Garrett Murray hits the App Store wall →
I submitted the update to Apple. Now, of course, I wait.
And what does waiting mean? As I’ve said before, it means tons of email a day and tons of bad reviews. It means answering the same question (“My GA widgets all report zero… what gives??”) 20 times a day. It means watching negative reviews pour in.
But my favorite part of this whole experience is that there’s no way for me to respond to reviews as the app creator. So I can’t go in and say, “Hey, by the way, version 1.3 fixes all this and we’re just waiting on Apple’s ridiculously slow and convoluted approval process!” I just sit by and watch.
I had a similar experience with Instapaper 1.0 — I issued an update to fix a few bugs the day after it was released, and it took Apple 17 days to approve it (granted, this was during the App Store’s launch hysteria, and approval times are now down to “only” 7-10 days). During that time, I got a number of nasty reviews that would have been alleviated if the user had the update.
I’ve received tons of App Store reviews that were unfair, inaccurate, hilariously off-base, or inexplicable (such as people writing great praise in the text, but assigning one star, leading me to believe that they may have misunderstood the form). iPhone OS 2.2’s rate-on-delete dialog has destroyed my averages. And if you look at many of the greatest apps in the store, you’ll find the same problems: despite many credible, positive reviews, many excellent apps have mediocre or poor star-averages and increasing numbers of completely invalid one-star reviews.
Apple’s fixing some of the problems… slowly. For instance, every non-free app initially got slammed with 1-star reviews from non-buyers complaining about the price, so Apple eventually prevented people who hadn’t purchased an app from reviewing it. But there are still a lot of problems.
Nearly all of developers’ complaints about the App Store, including my icon snafu yesterday, are caused or exacerbated by one root flaw: the long approval process.
If approval took 24-48 hours, rather than 7-10 days, many of Apple’s little flaws and nitpicks would be a lot easier to handle.
I’m not sure why this isn’t the case. I’ve now submitted three apps to the App Store and waited for nine approvals. All three apps interact with web services using an Apple-supplied user account for review, and for the last few reviews, I’ve checked the logs to see when the reviewers actually use the apps for the first time.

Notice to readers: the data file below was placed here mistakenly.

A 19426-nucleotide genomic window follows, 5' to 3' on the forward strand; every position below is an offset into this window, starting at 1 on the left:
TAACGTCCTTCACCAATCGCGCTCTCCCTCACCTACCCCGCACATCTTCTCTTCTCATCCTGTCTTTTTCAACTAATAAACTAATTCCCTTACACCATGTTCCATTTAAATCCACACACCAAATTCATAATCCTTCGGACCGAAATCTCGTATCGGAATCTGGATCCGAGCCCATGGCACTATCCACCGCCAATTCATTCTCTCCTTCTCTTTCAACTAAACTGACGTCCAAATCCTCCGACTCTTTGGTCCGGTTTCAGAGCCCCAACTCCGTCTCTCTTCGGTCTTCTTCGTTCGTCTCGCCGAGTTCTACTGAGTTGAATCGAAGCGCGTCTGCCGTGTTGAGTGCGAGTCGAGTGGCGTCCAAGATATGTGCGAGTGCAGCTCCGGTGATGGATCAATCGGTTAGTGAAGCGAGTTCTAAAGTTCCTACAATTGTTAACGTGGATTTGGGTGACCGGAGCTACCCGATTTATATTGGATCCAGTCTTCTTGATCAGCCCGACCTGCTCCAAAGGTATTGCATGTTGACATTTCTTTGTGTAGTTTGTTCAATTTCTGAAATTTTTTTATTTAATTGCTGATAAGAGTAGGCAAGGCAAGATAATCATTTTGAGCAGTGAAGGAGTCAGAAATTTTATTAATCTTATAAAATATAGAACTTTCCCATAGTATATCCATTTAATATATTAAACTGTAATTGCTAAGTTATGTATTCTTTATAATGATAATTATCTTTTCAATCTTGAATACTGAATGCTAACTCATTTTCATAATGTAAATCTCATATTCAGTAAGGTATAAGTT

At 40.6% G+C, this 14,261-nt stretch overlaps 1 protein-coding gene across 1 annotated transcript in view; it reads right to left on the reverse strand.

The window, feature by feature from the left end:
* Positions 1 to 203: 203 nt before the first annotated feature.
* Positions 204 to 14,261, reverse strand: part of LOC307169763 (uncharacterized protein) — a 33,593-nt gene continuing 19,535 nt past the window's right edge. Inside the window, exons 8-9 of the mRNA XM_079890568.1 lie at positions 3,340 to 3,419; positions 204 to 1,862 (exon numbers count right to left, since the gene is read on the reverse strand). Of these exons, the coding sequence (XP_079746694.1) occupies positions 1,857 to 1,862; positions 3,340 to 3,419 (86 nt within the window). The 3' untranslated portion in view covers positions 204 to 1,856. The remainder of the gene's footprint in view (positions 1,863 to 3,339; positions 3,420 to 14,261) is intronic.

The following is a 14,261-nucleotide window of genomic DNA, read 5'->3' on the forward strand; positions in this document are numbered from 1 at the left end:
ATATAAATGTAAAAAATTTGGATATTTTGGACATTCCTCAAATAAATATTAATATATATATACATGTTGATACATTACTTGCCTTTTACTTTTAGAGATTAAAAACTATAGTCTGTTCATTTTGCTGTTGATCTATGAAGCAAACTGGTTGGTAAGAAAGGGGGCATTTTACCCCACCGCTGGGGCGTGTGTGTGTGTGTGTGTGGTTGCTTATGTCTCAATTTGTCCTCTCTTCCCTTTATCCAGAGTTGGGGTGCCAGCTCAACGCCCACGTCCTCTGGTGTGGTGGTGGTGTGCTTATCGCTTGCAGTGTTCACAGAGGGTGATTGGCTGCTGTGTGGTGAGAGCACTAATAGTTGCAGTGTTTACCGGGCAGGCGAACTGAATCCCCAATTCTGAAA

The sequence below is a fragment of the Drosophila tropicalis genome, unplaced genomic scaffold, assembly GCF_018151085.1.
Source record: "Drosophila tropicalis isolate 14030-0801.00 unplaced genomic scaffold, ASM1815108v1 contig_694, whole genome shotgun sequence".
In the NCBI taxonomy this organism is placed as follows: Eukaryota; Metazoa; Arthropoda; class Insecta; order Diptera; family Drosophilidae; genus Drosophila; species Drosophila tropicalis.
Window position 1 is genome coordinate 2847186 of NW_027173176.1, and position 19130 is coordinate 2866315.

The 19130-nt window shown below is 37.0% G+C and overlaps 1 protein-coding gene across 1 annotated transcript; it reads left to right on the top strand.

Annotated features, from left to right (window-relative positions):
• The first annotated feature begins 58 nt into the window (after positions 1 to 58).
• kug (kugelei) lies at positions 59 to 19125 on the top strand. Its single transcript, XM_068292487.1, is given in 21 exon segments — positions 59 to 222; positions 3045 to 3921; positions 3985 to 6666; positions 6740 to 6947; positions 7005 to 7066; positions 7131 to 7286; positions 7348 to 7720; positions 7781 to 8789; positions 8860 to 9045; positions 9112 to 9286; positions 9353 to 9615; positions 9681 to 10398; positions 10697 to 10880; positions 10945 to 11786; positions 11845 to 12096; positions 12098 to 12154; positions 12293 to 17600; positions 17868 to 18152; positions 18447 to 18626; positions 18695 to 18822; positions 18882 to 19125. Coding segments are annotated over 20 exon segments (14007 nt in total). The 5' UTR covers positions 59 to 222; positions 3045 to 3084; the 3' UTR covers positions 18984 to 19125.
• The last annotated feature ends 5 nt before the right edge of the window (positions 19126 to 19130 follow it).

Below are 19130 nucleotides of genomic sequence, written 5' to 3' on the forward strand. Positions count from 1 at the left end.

In all cases, the reviewers don’t touch the app until the day before approval or rejection. And they don’t seem to interact with the app for more than a few minutes.
The app just sits there for 6-8 days, untouched, then goes through an approval or rejection process that, as far as I can tell, takes less than 20 minutes for a complex app (and probably much less time for a simple one).
The approval delay has been remarkably consistent since about a month after the App Store launched.
I don’t believe that the delay is caused by a legitimate work overload on Apple’s end. As any developer or server admin will tell you, this is not the behavior of a queuing system that can’t quite handle the inbound request volume. If it were, the delay wouldn’t be consistent — it would grow out of control until nothing was getting served, then Apple would add more capacity, then requests would get served with no delay for a while, then they’d start queuing again. It wouldn’t be almost exactly the same delay every time.
I have a different theory: The delay is intentional. I think Apple has found some good reasons for making app developers wait at least a few days before they spend a second of their time reviewing it. My best guess is that a lot of developers find new bugs, cancel their submissions, and upload new binaries within a certain amount of time on average, and Apple doesn’t want to review them twice. Or they just don’t want developers to be able to issue new versions more than once every week or two to prevent gaming the (broken) “Newest” ranking.
If I’m right, well… let’s just say that doing this would be highly offensive to developers, and I really hope that Apple is better than that in their treatment of the people that are earning them a lot of money. But I can’t think of any other explanation that’s supported by the behavior that I see.